It Happened Again, Five-Year-Old Spends Thousands of Dollars on In-App Purchases

Parental Controls Kid on iPad

Less than a week ago, Apple agreed to pay parents back for accidental in-app purchase downloads to the tune of $100 million. The iPad maker will be sending 23 million emails to consumers who complained that their children charged there iTunes account without their knowledge in order to offer them a $5 iTunes credit (cash refunds for amounts greater than $30).

Today, the Telegraph UK reported that a tech savvy five-year-old managed to download $2,500 worth of in-app purchases in only 10 minutes time. Because the tablet did not have parental controls in place, Little Danny Kitchen was able to make 19 expensive purchases on “bombs and keys” that cost the family a month’s mortgage.

Danny’s parents, Greg and Sharon Kitchen spoke with the Telegraph about the issue. “Danny was pestering us to let him have a go on the iPad. He kept saying it was a free game so my husband put in the passcode and handed it to him.”

What Kitchen didn’t realize is that, without parental controls in place, Danny had open access to purchase in-app goodies without needing to re-enter the password.

“It worried me when he asked for the password, but I had a look at the game and it said it was free, so I didn’t think there would be a problem,” said Kitchen.

Danny didn’t know there would be a problem either. “The next day, it cost lots of money. I was worried and felt sad,” he said. “I’m not sure how I did it. I thought it was free.”

Poor little guy.

Luckily, Apple has already told the Kitchens that the money will be refunded to them. “I’m relieved that they have said they are going to give us back our money,” said Mr. Kitchen. “We had to give them so much information and it’s taken three days, but I’m relieved.”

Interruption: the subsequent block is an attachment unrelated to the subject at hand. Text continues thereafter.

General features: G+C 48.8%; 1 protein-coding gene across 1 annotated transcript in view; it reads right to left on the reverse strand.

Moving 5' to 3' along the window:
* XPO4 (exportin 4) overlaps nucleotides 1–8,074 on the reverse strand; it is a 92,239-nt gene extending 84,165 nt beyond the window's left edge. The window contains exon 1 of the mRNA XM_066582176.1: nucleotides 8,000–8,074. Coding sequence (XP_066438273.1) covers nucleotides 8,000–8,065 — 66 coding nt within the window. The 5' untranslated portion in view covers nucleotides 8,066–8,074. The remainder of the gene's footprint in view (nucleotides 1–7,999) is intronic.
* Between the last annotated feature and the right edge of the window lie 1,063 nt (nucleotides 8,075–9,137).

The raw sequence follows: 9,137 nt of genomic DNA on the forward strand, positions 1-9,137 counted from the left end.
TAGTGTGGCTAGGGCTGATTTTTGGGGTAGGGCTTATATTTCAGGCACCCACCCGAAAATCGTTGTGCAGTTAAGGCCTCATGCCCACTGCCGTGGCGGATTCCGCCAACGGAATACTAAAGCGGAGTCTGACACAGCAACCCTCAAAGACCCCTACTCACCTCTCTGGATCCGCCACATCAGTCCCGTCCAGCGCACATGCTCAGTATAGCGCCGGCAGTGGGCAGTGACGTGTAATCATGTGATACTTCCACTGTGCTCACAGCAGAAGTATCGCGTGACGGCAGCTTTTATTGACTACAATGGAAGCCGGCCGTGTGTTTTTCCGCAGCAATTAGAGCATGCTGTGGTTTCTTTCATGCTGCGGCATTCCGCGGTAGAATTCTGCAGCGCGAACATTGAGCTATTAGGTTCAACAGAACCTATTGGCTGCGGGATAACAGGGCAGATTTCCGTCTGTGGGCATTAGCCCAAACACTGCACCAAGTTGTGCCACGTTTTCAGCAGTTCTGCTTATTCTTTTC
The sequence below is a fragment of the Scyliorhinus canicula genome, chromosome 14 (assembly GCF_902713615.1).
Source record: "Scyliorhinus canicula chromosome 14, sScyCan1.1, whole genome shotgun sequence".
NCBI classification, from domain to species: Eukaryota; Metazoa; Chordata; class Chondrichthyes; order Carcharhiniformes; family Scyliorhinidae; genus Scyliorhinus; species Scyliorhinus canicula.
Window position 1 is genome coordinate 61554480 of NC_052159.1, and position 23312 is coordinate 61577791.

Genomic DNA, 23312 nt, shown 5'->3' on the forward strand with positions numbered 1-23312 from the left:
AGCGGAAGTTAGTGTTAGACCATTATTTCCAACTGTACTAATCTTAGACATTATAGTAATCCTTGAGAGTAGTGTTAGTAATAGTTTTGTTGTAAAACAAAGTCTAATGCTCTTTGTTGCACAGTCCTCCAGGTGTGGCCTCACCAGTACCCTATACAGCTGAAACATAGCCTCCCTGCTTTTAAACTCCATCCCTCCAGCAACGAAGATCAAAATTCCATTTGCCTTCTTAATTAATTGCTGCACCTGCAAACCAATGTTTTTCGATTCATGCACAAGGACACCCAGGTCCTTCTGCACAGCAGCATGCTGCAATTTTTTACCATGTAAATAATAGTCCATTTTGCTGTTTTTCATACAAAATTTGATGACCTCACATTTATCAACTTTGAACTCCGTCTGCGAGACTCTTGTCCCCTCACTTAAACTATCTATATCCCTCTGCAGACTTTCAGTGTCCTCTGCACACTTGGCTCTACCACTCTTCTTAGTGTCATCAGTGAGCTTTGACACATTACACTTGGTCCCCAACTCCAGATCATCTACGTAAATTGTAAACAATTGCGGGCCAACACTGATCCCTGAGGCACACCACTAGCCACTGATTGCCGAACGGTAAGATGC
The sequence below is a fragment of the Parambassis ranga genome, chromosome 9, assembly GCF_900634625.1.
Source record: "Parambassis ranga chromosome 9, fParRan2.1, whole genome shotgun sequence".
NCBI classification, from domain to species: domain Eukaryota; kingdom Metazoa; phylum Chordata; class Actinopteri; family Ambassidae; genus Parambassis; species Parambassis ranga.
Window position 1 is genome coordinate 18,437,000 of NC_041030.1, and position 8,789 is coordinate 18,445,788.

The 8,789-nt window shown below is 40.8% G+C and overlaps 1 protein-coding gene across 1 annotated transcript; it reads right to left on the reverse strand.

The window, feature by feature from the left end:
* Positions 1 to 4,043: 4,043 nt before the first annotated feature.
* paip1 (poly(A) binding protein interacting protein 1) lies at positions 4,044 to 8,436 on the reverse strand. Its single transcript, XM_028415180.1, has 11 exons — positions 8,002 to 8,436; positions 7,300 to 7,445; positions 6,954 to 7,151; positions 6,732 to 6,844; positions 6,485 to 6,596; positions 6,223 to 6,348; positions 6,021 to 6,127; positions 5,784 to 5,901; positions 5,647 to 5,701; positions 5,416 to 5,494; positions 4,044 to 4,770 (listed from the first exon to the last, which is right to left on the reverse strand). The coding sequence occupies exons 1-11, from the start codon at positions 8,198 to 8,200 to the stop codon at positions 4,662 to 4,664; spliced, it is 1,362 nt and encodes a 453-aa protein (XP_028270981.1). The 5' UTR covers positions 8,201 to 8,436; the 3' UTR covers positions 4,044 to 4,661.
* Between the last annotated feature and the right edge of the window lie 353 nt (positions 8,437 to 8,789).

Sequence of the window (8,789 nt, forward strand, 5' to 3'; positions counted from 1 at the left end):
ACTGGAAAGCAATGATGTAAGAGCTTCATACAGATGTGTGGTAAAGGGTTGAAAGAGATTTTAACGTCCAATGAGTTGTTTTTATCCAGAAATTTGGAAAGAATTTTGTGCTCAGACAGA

In 2010, it made a lot of sense that kids were spending money they shouldn’t have and downloading games without their parent’s permission. The iPad was new and “freemium” games were just getting big. People were still learning about what was and wasn’t capable on their device.

By March of 2011, enough mistakes had been made, and enough parents were outraged at how easy it was for their children to make iTunes purchases without their knowledge that Apple implemented parental controls.

Unfortunately, parents still don’t know about the security feature. Last August, we wrote an in-depth article on everything that parental controls can do to help you lock down your iPad and keep from making the same mistake that the Kitchens did. One of the most important things to do is to turn off in-app purchases. By going to your Settings app, then tapping the “General” tab, then the “Restrictions” tab, you’ll be able to turn off the ability to make any in-app purchases at all. This may seem inconvenient for you as a parent, but think about how inconvenient it would be if you ended up with a $2,500 credit card bill for a game you didn’t even want to play.

About Lory: Writer of all things app related, traveler of the space-time continuum, baker of really great cookies. Follow me @appaholik

  • Dani Riot

    It’s the parents fault, not Apple

    one of the first questions you get asked when you plug in and install an iPad is “do you want to turn on parental controls”

    and you have to make a yes or no decision before you can even move on to the next section.

  • M. Andrews

    When I complained, Nicki a marketing rep basically told me that I should have more control of my child and in a very polite way to just piss off.
    Thank god the courts see it different.
    I agree we should be more aware of this stuff by how do you justify a free game like Smurf Village having $99 in apps… it’s a scam and Apple got caught…

  • lorygil

    Personally, I think in-app purchases should be off by default and then have to be manually switched on. That way, every parent will know that the feature exists and people who do want to make in-app purchases on their iPad are the ones having to make extra steps.

  • Rubicon Development

    Parental Responsibility. The clue is in the title. Message ends.

  • Steve Gossett

    Perhaps parental control of their kids is key but security is still lacking on the iPad. I have often wished that In-App Purchases had its own individual password to set rather than just a master one for Restrictions. I have a password set for Restrictions and also in iTunes but kids are smart as well as observant. Normally I watch how I enter any of my passwords, making sure my kids are not looking at the screen, but at some point one of them noticed, entered it and di an In-App purchase of $1.99. I didnt notice until a few days later when I got the email notification of the purchase. Those need to go out as soon as a purchase is made, not 48 hours or more later. That would help give a heads up of a purchase. Rubicon is right though, parent responsibility.